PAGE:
In these difficult economic times, there are bound to be occasions when borrowers breach the terms of facility letters or loan agreements causing the occurrence of events of default. Under their terms, amongst other things, the banks may then be able to demand immediate repayment of the loans.
Depending on the circumstances, a bank may conclude that the best course of action is to allow a particular borrower more time to resolve the relevant problem, rather than to demand immediate repayment. The bank may think that it can rely on a clause in the letter or agreement preserving its rights, so that it can demand repayment in the future, on the basis of the same breach.
However, a recent case, Tele2 International Card Co SA and others v Post Office Limited (2009), shows that such a clause will not necessarily protect a bank in such a situation.
In that case the Tele2 companies had entered into a commercial contract with the Post Office Limited. Under its terms the Tele2 companies had to provide parent company guarantees for each calendar year 7 days before the beginning of that year.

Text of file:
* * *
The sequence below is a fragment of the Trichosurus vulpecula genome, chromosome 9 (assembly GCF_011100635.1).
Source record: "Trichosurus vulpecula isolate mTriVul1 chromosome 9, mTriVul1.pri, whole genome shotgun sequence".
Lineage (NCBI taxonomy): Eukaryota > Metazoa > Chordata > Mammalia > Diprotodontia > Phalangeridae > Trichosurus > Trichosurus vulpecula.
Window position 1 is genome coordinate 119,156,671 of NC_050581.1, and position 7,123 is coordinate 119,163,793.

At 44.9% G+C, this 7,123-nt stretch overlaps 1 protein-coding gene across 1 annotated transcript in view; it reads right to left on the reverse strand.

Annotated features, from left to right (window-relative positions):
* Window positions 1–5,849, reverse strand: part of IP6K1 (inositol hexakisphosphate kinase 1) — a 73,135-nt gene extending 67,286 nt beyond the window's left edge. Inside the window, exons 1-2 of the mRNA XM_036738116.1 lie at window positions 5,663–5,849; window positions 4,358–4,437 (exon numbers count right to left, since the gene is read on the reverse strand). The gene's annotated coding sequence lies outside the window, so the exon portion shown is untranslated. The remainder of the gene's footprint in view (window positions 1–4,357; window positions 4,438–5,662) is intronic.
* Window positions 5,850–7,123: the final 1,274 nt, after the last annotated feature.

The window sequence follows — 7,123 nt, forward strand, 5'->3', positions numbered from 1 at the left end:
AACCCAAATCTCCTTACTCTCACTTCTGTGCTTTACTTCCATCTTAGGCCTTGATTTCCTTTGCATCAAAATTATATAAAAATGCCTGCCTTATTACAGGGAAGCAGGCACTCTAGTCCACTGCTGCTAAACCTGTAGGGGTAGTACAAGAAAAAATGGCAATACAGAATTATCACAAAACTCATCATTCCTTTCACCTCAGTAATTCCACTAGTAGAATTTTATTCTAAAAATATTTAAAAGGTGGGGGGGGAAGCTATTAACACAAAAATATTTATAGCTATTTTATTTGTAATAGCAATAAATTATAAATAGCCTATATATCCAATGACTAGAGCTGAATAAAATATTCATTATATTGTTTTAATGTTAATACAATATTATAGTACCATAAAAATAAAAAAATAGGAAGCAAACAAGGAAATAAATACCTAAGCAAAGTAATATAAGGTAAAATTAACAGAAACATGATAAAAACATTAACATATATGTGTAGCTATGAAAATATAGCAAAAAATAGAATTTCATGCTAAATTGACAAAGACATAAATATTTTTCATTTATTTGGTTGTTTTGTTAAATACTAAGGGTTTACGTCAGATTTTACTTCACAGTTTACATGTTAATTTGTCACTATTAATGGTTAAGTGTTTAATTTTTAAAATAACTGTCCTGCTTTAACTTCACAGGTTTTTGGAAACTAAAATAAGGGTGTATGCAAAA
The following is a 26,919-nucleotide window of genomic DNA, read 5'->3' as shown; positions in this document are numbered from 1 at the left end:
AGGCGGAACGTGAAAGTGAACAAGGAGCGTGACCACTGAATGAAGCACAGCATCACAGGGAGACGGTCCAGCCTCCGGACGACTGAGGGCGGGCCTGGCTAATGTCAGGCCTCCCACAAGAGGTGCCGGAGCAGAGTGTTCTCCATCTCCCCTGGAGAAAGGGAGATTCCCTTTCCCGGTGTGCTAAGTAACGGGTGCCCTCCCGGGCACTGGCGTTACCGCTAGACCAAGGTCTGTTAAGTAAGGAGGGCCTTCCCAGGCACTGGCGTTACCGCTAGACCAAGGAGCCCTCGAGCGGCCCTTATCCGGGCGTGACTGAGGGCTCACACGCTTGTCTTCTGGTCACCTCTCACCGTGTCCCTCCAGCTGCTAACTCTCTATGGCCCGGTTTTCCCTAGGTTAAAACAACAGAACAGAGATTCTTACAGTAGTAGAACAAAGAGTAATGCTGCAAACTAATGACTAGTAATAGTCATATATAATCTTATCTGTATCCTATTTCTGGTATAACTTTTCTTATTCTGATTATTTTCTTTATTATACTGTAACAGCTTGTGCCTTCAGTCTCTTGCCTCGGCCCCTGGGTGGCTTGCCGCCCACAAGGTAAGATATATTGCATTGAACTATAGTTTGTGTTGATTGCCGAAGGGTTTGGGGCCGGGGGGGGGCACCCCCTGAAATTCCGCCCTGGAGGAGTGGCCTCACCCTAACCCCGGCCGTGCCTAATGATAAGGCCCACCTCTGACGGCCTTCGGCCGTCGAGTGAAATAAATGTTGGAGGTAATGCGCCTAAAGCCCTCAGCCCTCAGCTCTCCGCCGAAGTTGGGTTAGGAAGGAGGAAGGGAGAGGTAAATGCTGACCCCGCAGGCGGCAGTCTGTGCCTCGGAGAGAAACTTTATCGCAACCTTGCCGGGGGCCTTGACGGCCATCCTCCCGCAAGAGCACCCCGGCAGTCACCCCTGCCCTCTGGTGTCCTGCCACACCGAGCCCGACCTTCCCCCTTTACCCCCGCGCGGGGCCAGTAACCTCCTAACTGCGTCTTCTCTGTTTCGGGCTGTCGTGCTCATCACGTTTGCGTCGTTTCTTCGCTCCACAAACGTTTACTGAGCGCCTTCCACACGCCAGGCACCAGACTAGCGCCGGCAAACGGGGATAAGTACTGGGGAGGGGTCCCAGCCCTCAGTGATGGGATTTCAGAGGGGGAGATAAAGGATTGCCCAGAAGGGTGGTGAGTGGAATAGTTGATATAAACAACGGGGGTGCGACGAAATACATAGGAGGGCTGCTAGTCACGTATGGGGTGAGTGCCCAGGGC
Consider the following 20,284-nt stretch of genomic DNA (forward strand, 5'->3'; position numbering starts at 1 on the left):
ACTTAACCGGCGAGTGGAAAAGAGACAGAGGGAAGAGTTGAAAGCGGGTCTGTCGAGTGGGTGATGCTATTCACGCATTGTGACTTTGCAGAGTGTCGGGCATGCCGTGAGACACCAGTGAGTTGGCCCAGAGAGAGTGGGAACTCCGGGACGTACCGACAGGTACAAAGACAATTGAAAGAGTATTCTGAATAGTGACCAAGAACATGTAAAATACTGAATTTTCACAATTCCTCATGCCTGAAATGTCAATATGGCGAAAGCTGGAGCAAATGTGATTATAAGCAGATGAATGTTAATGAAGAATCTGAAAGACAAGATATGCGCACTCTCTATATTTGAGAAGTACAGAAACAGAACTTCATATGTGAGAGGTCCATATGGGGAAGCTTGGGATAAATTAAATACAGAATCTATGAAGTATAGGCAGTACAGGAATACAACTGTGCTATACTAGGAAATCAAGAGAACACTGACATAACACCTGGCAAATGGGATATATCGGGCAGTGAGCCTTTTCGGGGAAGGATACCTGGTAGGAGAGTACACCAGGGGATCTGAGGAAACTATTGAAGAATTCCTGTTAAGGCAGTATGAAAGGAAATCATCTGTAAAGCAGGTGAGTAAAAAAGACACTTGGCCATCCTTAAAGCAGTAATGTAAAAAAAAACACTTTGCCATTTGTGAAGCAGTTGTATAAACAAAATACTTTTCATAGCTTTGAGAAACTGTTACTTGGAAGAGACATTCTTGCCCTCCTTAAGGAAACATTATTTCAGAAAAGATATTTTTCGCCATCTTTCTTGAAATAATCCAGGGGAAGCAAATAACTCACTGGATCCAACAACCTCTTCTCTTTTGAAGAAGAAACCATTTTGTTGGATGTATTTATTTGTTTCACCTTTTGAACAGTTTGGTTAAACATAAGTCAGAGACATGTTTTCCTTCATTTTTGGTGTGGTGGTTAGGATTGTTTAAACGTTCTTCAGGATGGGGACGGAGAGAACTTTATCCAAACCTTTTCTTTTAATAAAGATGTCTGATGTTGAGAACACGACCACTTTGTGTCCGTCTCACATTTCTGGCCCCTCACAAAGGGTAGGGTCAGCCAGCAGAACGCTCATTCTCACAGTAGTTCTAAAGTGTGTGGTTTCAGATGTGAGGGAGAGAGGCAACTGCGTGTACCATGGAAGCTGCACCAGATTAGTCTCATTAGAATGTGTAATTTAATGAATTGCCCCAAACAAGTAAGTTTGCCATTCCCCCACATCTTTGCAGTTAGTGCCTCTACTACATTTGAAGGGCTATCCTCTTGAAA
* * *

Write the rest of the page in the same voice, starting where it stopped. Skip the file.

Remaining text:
Failure to do this gave the Post Office a right to terminate under the terms of the contract. By 24 December 2003 the parent company guarantees for 2004 had not been produced and were never produced for that year. However the Post Office did not give notice to terminate until 1 December 2004, nearly a year later.
The Post Office tried to rely on a waiver clause in the contract which said that: “In no event shall any delay, neglect or forbearance on the part of any party in enforcing….. any provision of this Agreement be or be deemed to be a waiver thereof or….. shall in any way prejudice any right of that party under this Agreement”. It is common to find similar “waiver” clauses in facility letters and loan agreements.
The Court held that the fact that the Post Office continued to perform the contract without any protest or reserve of any kind in relation to the failure to provide the parent company guarantees meant that it elected to affirm the Agreement and to abandon its right to terminate it because of that breach.
As a result it is now more important than ever to ensure that appropriately drafted letters or notices of waiver are used in situations where events of default arise, but are not to be acted upon immediately.